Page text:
Why this Swiss election will go down in the history books

Women candidates from the Green Party celebrate their victories Keystone / Eddy Risch

From massive shifts in party power to a record proportion of women, here are the reasons why Sunday’s Swiss parliamentary elections can be called historic.

This content was published on October 21, 2019

A party has never won as many additional seats in an election as the left-wing Greens did on Sunday, with 17. The previous record was 15, set by the right-wing Swiss People’s Party in 1999.

The People’s Party lost 12 seats on Sunday, also a record – it’s the worst defeat in the history of the Swiss elections.

Sunday was the first time that so many seats - 58 - changed parties. In 2015, for example, only 30 seats changed. According to political analyst Claude Longchamp, following climate demonstrations External linkand the historic women's strikeExternal link in June, the Swiss party landscape is more volatile than ever before.

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In another first, 84 women were elected to the House of Representatives yesterday, bringing the proportion of women in the largest parliamentary chamber to a record 42%. Switzerland now has the 15th-highest proportion of womenExternal link in the House of Representatives worldwide. In Europe it ranks behind Belgium and Finland.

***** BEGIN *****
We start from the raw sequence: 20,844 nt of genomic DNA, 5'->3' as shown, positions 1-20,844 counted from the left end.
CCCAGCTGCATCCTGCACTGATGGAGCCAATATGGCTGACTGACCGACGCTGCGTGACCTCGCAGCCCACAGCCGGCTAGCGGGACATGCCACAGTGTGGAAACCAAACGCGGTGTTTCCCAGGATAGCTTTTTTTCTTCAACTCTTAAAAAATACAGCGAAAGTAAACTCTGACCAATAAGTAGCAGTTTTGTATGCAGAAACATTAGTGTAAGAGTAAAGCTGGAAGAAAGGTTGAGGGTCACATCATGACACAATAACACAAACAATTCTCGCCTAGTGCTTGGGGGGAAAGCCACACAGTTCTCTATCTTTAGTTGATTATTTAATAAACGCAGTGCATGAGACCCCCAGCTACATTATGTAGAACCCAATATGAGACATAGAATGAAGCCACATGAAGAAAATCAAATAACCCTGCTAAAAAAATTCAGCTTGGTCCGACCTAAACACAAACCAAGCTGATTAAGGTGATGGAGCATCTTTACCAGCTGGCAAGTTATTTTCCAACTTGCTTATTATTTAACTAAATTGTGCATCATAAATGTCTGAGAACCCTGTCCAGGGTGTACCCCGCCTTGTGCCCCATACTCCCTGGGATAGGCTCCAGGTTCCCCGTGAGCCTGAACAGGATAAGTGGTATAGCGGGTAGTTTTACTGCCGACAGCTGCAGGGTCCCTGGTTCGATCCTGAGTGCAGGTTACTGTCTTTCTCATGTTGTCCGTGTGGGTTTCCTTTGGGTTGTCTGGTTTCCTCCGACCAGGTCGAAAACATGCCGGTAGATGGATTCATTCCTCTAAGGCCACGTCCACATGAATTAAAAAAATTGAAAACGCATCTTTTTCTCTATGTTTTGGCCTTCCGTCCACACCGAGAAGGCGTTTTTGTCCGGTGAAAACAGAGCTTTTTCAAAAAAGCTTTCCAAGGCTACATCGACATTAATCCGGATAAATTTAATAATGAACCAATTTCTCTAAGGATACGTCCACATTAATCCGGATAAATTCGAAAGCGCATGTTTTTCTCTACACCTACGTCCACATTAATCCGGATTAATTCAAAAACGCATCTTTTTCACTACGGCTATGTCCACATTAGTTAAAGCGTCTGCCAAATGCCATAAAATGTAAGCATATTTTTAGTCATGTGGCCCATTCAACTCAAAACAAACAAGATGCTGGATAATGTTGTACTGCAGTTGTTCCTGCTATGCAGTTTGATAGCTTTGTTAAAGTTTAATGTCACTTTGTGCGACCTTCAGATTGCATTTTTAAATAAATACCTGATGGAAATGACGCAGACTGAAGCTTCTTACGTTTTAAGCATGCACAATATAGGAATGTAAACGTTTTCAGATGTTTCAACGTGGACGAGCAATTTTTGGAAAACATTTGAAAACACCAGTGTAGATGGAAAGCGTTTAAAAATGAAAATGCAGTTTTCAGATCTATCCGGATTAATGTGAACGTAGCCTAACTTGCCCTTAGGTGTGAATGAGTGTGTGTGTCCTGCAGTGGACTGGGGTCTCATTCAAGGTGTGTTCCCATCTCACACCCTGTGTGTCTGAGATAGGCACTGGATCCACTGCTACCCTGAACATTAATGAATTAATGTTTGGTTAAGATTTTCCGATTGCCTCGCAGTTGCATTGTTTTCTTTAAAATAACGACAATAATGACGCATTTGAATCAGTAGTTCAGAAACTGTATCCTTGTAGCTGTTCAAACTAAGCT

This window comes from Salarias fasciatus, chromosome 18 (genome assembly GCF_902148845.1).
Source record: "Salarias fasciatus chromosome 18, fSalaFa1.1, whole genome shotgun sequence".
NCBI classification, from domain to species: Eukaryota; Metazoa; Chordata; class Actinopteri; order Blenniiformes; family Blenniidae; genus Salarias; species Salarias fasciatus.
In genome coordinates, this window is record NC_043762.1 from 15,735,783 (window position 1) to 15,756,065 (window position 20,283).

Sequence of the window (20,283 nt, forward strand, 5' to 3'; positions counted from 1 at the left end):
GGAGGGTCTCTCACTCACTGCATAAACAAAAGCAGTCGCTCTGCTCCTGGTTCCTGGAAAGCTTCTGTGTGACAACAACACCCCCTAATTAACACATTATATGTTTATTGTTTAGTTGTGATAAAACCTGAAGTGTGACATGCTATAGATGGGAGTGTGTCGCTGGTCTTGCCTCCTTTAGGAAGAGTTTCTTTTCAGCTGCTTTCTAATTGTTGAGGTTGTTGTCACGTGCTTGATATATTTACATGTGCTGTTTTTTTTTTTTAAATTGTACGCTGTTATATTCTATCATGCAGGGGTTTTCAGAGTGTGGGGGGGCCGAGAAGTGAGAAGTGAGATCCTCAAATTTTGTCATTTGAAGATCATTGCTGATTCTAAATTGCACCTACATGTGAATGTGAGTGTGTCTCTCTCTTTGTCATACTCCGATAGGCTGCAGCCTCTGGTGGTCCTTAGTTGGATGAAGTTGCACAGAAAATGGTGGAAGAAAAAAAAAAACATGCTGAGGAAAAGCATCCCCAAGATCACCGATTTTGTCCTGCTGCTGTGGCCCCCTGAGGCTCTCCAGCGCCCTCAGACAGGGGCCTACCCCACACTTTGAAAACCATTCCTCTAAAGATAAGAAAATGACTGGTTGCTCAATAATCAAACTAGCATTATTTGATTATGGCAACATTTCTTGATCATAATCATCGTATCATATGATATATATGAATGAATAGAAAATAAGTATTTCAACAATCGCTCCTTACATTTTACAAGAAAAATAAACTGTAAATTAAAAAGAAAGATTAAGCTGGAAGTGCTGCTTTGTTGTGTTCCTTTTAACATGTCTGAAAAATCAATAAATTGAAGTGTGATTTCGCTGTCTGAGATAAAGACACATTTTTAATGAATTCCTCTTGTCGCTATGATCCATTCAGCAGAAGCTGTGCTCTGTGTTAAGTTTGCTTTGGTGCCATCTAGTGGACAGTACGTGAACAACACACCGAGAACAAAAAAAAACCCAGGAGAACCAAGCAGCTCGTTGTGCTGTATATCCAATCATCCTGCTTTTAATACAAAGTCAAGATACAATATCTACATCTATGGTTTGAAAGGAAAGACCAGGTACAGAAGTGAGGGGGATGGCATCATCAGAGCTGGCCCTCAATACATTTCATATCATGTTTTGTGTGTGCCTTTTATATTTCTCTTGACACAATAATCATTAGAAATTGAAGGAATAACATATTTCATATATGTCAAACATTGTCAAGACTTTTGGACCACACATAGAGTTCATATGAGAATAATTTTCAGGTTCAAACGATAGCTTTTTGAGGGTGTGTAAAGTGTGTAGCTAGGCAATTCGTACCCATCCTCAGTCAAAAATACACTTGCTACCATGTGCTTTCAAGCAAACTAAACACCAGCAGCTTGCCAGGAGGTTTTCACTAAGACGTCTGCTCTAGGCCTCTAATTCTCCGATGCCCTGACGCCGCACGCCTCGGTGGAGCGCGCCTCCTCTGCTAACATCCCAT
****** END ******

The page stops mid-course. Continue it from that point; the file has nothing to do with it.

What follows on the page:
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The left-wing Social Democrats and the centrist Christian Democrats are weaker than they have ever been before, and the centre-right Radicals are only slightly stronger than their worst result in 2011.

The Greens and the Liberal Greens, with their 28 and 16 seats respectively, are at an all-time high. Together they won 21% of the electorate. By comparison, German’s Green Party won 20.5% in the recent European elections.

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However, there were no records set when it came to voter turnout – this year, just 45.1% of eligible voters took part, down from 48.5% in 2015.

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